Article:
Verve and versatility at Washington National Opera’s concert series
By Robert Battey,
The Washington National Opera opened its Celebrity Concert Series with the versatile American baritone Nathan Gunn Sunday. Movie-star handsome and blessed with a flexible, virile instrument, Gunn has never appeared with the WNO before, and one hopes that this augurs future roles with the company.
Joined occasionally by soprano Emily Albrink and tenor William Burden, Gunn traversed terrain that ranged from Mozart to Broadway (“Into the Woods,” “Camelot,” “Sweeney Todd”). His baritone is clean and silky at the lower and middle dynamic ranges; “Deh, vieni” from “Don Giovanni” was quite lovely. At its fullest extensions — very high or very loud — the color can become slightly metallic.
Oddly, some of his selections didn’t lie ideally for his voice. “If Ever I Would Leave You” from “Camelot” and “L’orage s’est calmé” from “The Pearl Fishers” had him reaching a bit in his lower register. But overall, this was the work of a fine artist, vocally, physically, and musically.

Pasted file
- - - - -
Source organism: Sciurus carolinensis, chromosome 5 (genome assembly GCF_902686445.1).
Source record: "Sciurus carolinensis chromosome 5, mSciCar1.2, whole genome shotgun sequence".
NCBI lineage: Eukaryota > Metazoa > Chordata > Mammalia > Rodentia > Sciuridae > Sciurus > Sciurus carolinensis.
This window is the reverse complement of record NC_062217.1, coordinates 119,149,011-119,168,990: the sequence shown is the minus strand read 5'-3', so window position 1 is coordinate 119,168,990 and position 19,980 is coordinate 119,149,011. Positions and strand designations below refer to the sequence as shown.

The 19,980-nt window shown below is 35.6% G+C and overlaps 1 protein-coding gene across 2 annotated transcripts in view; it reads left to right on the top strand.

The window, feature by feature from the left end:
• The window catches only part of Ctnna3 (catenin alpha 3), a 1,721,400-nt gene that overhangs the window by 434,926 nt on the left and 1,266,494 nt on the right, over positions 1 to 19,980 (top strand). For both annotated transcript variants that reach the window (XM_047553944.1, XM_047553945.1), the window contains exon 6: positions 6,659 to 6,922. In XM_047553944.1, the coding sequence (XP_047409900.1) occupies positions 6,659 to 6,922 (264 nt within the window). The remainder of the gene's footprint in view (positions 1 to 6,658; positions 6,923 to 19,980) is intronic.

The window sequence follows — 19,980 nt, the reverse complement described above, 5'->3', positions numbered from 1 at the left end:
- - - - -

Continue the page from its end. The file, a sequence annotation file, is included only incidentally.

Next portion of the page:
His opening “Largo al factorum” was relaxed and funny. ‘‘Johanna” from “Sweeney Todd” was perhaps too “operatic,” but gorgeous nonetheless. The tenor/baritone blend with Burden in “Au found du temple saint” from “The Pearl Fishers” was glowing and golden.
Gunn gave Albrink a nice solo turn in “Green Finch” from “Sweeney Todd”; she is a charming singer and actress, who compensates for a smallish voice with perfect placement, pitch and diction. Burden’s voice is a bit dry, and he impressed more in the Broadway numbers than the operatic ones. But both artists were major contributors to the evening’s success.
Guest conductor Ted Sperling led the onstage WNO orchestra very capably through a difficult program. He handled balances well for the most part (less so in the Broadway numbers), and drew fleet, lively playing in the Rossini and Mozart overtures.
Battey is a freelance writer.